RIO DE JANEIRO (AP) — FIFA's discrimination task force leader wants better prevention of "mocking and insulting" incidents at World Cup stadiums.

"We have to be more vigilant and more aggressive monitoring this situation," FIFA vice president Jeffrey Webb told The Associated Press in a telephone interview. "There is absolutely no reason why we should not."

FIFA said Tuesday that stadium stewards have been given "additional training" to deal with incidents.

Still, FIFA and local organizers' readiness to tackle issues in and around World Cup stadiums has been challenged.

After Germany fans were photographed wearing black face make-up at a match against Ghana, fans' monitoring group Fare questioned how they got so far it into the stadium.

Fare also reported similar incidents involving France and Belgium supporters, and far-right banners displayed by Croatia, Germany and Russia fans.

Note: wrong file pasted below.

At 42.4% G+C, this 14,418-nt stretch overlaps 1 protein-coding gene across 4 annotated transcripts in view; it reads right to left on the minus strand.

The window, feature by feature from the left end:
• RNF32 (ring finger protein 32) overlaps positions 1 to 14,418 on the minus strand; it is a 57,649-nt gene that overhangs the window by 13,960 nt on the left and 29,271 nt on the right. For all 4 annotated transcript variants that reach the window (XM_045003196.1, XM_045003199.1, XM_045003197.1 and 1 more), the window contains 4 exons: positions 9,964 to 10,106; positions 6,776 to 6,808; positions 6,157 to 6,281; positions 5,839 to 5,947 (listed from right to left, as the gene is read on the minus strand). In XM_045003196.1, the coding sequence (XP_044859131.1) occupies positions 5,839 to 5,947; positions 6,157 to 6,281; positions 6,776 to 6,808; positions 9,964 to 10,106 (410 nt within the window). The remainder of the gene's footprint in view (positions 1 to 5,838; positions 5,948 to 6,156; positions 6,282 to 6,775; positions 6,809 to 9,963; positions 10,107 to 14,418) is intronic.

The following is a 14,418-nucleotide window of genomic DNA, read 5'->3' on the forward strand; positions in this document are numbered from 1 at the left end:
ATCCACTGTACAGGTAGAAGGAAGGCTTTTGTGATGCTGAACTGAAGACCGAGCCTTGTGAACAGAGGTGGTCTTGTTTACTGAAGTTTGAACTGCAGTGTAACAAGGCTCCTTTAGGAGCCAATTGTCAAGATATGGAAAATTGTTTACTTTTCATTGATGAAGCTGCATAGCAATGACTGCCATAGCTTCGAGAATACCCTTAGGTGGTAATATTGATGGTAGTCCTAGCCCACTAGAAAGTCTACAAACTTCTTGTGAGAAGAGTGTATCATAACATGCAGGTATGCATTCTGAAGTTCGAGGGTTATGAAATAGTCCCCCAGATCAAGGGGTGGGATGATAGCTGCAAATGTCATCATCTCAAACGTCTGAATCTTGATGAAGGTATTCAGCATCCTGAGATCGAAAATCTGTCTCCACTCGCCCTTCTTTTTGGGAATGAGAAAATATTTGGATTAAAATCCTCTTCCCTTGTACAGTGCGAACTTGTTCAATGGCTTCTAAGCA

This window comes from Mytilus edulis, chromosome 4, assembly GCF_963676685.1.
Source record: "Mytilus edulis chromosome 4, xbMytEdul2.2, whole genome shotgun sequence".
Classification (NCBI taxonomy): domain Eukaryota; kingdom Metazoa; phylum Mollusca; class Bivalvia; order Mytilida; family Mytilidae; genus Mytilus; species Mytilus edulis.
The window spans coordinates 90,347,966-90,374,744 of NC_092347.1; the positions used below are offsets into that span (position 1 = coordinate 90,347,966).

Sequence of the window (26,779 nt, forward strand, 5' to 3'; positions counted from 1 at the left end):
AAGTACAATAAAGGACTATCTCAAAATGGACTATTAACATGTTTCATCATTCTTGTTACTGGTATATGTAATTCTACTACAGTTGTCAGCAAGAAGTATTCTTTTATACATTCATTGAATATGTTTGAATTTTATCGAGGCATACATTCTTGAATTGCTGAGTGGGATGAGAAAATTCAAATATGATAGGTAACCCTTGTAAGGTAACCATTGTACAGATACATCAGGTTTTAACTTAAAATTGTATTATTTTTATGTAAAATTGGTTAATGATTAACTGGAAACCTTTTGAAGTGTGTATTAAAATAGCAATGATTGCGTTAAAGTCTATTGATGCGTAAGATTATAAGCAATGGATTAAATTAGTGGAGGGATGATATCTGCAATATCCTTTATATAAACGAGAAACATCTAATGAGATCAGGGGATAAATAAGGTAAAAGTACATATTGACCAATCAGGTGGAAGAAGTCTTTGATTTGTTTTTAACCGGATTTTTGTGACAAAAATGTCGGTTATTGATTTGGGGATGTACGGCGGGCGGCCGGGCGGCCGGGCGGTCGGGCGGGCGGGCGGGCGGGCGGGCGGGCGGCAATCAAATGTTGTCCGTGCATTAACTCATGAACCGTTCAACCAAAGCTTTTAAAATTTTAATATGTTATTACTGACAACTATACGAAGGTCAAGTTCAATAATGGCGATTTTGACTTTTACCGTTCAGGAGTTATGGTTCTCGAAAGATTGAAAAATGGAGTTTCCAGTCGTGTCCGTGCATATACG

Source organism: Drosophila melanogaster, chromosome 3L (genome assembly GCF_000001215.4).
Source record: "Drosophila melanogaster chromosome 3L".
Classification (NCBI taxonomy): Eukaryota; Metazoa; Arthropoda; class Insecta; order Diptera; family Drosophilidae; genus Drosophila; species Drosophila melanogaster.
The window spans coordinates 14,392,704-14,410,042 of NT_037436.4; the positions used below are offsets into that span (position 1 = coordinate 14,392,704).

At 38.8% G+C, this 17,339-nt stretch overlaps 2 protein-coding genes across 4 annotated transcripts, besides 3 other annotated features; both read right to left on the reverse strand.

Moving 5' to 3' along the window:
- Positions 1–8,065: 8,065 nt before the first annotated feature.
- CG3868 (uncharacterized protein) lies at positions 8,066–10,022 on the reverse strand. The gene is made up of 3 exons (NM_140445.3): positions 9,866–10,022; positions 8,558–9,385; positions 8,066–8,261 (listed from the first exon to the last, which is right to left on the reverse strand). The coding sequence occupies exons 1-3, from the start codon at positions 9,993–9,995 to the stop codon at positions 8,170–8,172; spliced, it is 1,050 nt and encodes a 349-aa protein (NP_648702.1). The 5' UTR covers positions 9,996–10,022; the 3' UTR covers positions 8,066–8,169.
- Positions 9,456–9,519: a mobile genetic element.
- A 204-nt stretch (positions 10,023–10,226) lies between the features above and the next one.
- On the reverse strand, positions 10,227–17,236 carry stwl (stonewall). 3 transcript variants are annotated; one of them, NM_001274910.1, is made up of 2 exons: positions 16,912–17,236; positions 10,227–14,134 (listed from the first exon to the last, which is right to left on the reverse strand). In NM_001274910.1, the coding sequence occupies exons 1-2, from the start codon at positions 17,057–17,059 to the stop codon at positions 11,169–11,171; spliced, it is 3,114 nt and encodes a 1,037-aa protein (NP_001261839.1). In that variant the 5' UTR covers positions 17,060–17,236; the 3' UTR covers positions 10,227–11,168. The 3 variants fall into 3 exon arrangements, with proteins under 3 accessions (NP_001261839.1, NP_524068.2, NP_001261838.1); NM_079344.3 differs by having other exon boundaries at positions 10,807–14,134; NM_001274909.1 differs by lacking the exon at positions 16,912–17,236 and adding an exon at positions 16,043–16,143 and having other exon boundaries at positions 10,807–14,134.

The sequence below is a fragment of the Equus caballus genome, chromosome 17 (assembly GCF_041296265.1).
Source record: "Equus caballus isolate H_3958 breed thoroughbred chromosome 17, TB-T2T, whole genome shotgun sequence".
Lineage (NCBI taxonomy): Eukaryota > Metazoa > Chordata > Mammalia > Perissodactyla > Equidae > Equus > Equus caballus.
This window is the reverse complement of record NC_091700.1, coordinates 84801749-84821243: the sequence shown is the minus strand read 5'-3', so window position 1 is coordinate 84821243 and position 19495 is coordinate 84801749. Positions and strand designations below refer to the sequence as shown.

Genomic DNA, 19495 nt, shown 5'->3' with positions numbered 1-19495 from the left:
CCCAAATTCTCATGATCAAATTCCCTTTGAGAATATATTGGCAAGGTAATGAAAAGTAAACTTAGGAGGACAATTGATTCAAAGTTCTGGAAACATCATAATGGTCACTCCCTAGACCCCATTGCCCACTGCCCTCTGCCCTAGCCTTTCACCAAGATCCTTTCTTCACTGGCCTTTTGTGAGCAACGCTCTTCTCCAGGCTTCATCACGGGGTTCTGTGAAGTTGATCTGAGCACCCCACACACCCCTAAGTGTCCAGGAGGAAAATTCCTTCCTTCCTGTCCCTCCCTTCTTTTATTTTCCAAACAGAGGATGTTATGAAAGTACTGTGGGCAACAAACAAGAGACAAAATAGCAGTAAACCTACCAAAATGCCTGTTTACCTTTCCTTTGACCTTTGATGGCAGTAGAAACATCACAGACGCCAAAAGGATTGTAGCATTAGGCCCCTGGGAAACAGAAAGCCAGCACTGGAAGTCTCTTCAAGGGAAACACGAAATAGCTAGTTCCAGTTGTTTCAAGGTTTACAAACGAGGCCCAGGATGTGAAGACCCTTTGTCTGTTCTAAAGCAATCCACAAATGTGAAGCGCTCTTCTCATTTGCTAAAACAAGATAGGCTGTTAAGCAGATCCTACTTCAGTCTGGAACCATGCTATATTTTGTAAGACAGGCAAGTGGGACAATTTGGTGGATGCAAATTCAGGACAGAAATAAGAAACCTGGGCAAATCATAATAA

Webb said such acts were "making a mockery and disrespecting another human being."

"It amazes me," said the Cayman Islands official, who is black. "We have so many regulations regarding stadiums and yet we will still allow them to enter.

"It is unfortunate we have put ourselves in a position to be criticized," Webb said.

FIFA's disciplinary committee has yet to announce any proceedings despite some incidents being reported more than a week ago.

The panel can act against the national federations, which are responsible for fans' behavior inside stadiums.

FIFA President Sepp Blatter and Brazil state President Dilma Rousseff have pledged that the World Cup would be a platform to tackle racism and discrimination.

Blatter created a racism task force last year in response to black players being abused by rival teams' fans. He appointed Webb to lead the panel, which includes Fare executive director Piara Powar.